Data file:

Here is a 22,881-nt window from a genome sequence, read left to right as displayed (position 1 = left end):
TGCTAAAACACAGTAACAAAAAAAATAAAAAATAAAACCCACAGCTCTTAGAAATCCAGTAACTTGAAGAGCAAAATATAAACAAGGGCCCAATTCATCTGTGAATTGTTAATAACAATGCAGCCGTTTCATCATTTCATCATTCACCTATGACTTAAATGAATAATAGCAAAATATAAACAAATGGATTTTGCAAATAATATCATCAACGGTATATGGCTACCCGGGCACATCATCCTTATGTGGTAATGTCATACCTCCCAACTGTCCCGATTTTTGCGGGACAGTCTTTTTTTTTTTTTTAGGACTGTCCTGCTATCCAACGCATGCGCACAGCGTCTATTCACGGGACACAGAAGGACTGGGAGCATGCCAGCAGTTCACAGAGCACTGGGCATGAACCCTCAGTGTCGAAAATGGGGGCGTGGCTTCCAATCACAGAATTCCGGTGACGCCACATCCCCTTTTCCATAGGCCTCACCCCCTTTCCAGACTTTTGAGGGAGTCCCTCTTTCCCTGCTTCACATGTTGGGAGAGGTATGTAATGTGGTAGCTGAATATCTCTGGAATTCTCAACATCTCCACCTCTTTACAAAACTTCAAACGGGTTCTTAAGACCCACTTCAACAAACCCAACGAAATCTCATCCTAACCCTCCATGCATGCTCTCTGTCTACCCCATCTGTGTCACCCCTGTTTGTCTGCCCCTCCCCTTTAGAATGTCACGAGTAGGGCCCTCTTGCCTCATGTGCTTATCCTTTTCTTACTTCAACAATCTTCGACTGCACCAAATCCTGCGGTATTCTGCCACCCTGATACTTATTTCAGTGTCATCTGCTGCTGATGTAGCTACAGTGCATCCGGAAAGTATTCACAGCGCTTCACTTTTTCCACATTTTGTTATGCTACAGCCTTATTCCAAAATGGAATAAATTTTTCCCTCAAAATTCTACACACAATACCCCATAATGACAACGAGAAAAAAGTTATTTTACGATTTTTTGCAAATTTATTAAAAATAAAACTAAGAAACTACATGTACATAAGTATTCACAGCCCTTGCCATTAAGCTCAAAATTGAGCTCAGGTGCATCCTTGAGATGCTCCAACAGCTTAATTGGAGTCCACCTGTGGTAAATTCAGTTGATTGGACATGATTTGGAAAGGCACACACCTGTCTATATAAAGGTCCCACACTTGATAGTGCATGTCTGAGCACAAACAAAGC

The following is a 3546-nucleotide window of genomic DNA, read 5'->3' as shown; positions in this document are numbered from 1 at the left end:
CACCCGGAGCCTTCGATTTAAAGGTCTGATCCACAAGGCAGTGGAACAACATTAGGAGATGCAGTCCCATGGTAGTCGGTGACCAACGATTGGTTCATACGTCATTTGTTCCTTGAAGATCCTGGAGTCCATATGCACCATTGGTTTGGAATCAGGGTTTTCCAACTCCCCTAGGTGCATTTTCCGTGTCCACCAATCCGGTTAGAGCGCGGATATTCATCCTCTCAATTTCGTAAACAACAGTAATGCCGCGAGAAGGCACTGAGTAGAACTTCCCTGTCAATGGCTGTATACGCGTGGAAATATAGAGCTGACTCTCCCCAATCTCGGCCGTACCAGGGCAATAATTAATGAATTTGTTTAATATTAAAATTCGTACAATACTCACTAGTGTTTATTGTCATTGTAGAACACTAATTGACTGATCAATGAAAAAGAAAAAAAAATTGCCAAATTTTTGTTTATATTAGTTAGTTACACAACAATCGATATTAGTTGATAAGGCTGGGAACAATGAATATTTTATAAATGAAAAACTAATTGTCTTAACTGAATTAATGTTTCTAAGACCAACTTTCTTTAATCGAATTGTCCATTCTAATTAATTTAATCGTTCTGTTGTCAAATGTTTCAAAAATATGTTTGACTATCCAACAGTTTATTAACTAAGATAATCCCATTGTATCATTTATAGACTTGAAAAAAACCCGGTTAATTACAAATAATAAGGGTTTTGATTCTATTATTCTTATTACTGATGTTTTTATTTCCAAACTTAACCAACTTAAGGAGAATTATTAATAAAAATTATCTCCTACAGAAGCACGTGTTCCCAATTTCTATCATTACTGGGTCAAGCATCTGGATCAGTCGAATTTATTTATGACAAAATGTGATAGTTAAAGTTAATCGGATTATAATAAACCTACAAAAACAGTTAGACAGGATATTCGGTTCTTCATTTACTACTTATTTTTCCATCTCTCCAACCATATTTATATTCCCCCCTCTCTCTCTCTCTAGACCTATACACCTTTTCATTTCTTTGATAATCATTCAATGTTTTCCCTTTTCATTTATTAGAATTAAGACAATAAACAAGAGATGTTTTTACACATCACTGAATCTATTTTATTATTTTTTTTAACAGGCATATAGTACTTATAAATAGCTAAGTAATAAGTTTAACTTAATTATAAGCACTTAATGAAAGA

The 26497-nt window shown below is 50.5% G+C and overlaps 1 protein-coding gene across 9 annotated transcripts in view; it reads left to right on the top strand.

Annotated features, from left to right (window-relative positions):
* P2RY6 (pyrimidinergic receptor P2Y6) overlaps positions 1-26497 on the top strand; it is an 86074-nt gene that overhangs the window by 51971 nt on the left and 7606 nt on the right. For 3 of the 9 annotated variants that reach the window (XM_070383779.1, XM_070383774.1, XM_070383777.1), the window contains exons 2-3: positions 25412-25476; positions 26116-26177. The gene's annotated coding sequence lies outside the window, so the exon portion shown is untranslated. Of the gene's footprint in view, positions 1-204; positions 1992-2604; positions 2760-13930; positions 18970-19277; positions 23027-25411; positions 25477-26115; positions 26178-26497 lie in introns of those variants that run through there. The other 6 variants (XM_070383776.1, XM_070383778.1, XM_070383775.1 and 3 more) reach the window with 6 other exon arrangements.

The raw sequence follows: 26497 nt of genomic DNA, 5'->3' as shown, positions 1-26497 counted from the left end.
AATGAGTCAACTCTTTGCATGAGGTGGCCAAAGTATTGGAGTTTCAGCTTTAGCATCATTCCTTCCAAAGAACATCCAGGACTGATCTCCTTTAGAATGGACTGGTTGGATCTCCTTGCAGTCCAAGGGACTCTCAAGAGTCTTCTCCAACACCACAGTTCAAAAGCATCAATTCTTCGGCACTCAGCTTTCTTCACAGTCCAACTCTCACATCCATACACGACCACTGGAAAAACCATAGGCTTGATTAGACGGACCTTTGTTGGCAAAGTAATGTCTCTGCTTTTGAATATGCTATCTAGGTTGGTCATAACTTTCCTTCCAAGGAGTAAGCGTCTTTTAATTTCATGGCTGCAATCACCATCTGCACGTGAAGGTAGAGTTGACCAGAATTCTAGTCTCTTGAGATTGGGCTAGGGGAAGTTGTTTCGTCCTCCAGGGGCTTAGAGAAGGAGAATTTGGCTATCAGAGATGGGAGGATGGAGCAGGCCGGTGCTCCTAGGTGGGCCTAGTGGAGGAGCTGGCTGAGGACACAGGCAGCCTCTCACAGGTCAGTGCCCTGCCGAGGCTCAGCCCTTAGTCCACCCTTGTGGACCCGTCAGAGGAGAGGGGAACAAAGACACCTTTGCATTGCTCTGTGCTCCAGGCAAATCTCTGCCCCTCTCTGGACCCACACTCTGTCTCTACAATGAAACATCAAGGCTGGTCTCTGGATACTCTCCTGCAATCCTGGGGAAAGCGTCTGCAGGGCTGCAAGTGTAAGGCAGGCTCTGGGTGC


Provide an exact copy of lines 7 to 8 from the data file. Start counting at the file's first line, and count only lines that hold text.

* P2RY6 (pyrimidinergic receptor P2Y6) overlaps positions 1-26497 on the top strand; it is an 86074-nt gene that overhangs the window by 51971 nt on the left and 7606 nt on the right. For 3 of the 9 annotated variants that reach the window (XM_070383779.1, XM_070383774.1, XM_070383777.1), the window contains exons 2-3: positions 25412-25476; positions 26116-26177. The gene's annotated coding sequence lies outside the window, so the exon portion shown is untranslated. Of the gene's footprint in view, positions 1-204; positions 1992-2604; positions 2760-13930; positions 18970-19277; positions 23027-25411; positions 25477-26115; positions 26178-26497 lie in introns of those variants that run through there. The other 6 variants (XM_070383776.1, XM_070383778.1, XM_070383775.1 and 3 more) reach the window with 6 other exon arrangements.

The raw sequence follows: 26497 nt of genomic DNA, 5'->3' as shown, positions 1-26497 counted from the left end.